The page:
So how does one go about making a movie?
When I was younger, it was as easy as grabbing a camera, some friends, an idea, and a free afternoon. Back in high school my friends and I would check out the VHS (?) camera from the computer lab and create any number of projects. If there was a class assignment where it was possible to make a video instead of writing a report, we would always choose to become junior Spielbergs and DeMilles and Welles. By the time I graduated I had shot period pieces on Vietnam, cooking show parodies in Spanish, and many more.
College brought more opportunities to put stuff on video, be it sketch comedy ideas to artsy supplements for live theater pieces. While most people zoned out on the quad or “planned” for their “future”, I spent a good portion of my second semester senior year sitting in a VHS (?) edit bay, cutting together a live version of a musical I co-directed culled from three stationary cameras.
After college, the stakes got higher. I wrote and directed two short films (shot on FILM) on limited budgets I scraped together myself. I directed a feature film written by and starring some talented friends on an extremely limited budget (I believe the final cost was just north of $20,000). All of these projects were labors of love, where people participated without any guarantee of financial compensation. In all cases, the script comes first. Chronologically, the idea comes first, then the script. In fact, as I mentioned in a previous post, I have two scripts that I am considering. While very different, I feel both scripts are compelling and can be shot on a low budget. Do I have to decide today? No, but the time is coming soon. There is one element that must be considering before progressing too far in the process: Money.
I have experience in coming up with a budget, but for smaller projects it’s a lot easier. Film (or videotape). Equipment. Insurance. And, of course, craft service. The last cannot be underestimated. If you are not paying people what they deserve, then you better feed them. And feed them well. But this is a big undertaking. Shooting a feature film, even on the smallest scale, involves months of pre-production and at least a month of shooting. There’s payroll. And contracts. And rental facilities. And insurance. And locations. Even though these two scripts involve either limited or confined locations, they still have to be found. And it all starts with money. I will have to become an expert on the financial side, or at least find people who are experts on the financial side. Before I even think about raising money, I need to know how I’m going to wisely spend the money, and emerge on the other side with a finished product AND money left over to market the movie.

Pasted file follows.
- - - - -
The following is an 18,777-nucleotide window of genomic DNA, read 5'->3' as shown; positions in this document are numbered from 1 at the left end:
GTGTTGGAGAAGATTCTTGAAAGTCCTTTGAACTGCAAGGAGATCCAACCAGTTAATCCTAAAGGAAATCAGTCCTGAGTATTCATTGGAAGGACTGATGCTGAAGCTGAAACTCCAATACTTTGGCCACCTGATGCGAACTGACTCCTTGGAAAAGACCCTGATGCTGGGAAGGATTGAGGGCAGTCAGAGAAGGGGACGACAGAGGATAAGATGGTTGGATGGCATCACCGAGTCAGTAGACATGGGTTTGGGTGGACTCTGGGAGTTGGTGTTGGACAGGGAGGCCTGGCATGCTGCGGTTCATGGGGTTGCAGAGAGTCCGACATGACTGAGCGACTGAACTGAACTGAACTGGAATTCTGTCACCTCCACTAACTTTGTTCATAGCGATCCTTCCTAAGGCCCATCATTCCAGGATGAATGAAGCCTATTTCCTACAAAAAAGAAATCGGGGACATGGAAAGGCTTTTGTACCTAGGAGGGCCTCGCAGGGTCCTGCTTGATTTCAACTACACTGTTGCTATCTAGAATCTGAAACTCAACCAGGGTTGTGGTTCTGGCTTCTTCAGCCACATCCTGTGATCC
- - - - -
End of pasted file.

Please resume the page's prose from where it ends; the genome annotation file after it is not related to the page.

My manager has set me up to meet with an experienced indie film producer with dozens of films to his credit. He has years of experience as a producer, a post-production supervisor, and a line producer (who handles the money once production is under way). His movies have gone to Sundance. His TV shows have found homes on HBO and other networks. He will be a great resource in helping me determine exactly what it will take to make one of these scripts.
As it tends to be in the indie world, our first meeting was at a Starbucks in the San Fernando Valley. He is an energetic, passionate man who loves film; of course, that energy may be directly related to us being in a Starbucks. We sat for 90 minutes and discussed everything BUT my scripts: politics, books, current events, other movies. After 90 minutes he had to leave for an edit session, and while we did not actually get down to business, I felt it was a successful meeting. Part of networking is to connect. If we are going to consider working together (and I still have no idea at this time whether or not he is interested or just going to offer advice) we need to see if our personalities match, and we understand each other’s drive and passions. I have been on many sets where the energy was toxic due to vastly differing personalities.
We got along well enough to have a second meeting, and at that meeting we got down to the nitty gritty. Yes, he might be interested in getting involved. He had some questions about the script, which I was fortunately able to answer to his satisfaction. He says he wants to hear a reading of the script, but based on my desire to get it made on the cheap, and knowing that I wrote it deliberately with budget in mind, he feels it can be made for $250,000.
So there it is. Simple, right? All I need is a quarter of a million dollars. Easy! Tune in next time when I hopefully learn how to get $250,000. Maybe I left it in my other pants.